An inside look at the W.J. Beal Botanical Garden
Oct. 7, 2015
Aside from being a quiet place of serenity at Michigan State University, the W.J. Beal Botanical Garden also serves as a training ground for those who want to learn more about plants ranging from poisonous to edible and everything else in between.
Assistant Curator Peter Carrington leads a number of the free public tours and said it’s a job he truly enjoys. “I’ve always loved to teach,” Carrington said. “I have 40 years as a teaching career in various venues already so the fun part is that I get to use some of that knowledge to make this place interesting.”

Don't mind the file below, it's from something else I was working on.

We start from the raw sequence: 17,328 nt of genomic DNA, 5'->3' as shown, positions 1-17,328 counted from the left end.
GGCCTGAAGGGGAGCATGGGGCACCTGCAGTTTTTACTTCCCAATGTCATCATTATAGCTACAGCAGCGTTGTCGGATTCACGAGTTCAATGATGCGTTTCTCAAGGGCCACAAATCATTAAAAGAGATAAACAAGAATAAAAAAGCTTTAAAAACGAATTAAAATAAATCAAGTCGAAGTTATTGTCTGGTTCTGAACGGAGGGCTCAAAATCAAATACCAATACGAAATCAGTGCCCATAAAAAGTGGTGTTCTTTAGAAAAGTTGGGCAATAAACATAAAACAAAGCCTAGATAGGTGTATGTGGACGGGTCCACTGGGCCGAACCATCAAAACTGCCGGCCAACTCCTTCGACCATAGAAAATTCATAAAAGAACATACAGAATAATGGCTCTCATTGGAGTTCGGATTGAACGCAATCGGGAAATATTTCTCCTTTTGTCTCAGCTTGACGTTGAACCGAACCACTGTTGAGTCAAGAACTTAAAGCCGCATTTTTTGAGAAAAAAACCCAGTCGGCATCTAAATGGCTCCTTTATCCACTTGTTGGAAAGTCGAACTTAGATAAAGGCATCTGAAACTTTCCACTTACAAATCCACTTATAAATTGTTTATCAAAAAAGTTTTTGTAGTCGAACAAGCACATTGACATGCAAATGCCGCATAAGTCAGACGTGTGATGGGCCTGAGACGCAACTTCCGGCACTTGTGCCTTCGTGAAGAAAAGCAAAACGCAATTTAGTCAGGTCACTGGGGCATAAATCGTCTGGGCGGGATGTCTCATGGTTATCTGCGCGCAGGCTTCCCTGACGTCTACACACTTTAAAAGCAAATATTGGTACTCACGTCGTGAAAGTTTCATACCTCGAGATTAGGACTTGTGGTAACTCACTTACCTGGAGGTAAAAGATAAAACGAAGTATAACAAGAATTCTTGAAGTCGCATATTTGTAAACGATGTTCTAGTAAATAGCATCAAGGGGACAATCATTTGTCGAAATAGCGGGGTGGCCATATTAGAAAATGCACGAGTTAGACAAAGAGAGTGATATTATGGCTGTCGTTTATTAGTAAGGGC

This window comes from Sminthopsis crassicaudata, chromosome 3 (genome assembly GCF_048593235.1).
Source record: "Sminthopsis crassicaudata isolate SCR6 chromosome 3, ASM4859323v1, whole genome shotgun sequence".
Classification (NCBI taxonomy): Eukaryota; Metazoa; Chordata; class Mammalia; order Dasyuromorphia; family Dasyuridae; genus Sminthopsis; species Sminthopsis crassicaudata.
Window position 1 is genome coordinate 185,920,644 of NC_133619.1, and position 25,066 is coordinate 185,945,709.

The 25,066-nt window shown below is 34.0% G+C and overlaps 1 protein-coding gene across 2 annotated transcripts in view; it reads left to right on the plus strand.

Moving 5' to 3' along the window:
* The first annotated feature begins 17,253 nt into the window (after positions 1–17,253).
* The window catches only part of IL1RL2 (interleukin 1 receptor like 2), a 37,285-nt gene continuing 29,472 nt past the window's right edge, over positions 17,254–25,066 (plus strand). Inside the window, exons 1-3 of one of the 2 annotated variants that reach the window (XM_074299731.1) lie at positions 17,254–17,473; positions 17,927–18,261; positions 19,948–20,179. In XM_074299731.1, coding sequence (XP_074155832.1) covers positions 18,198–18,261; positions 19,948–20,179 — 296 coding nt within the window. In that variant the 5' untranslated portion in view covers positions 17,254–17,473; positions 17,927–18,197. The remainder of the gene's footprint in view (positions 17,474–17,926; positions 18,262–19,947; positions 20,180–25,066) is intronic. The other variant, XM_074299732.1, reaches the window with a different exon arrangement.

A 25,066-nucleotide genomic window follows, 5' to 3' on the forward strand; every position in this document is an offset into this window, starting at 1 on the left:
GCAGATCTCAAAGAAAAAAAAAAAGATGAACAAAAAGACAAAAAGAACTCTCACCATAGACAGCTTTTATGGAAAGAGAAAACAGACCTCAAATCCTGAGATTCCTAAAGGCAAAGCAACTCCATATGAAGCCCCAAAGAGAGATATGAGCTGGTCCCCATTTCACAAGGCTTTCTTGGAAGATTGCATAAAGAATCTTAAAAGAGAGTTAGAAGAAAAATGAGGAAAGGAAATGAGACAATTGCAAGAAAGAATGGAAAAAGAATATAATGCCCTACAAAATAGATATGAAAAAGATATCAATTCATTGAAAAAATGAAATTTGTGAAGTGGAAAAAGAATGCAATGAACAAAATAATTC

In addition, the garden also serves to identify certain toxic plants. “When the medical schools community and the regional poison control folks come here for training we try to focus on the 50 or so plants that are the most important in human toxicology and emergency medicine,” Carrington said. The curators are also on call with the Regional Poison Control Center to help identify plant toxins in emergency situations.
Although fascinating and charming, the gardens often fall under the radar for most people in the community, Carrington explained. “It’s an amazing and wondrous part of the living universe that mostly goes underappreciated in civilization,” he said. “I’m happy to have a role in doing anything I can to counter that ‘under the radar-ness’ of all of these amazing creatures here.”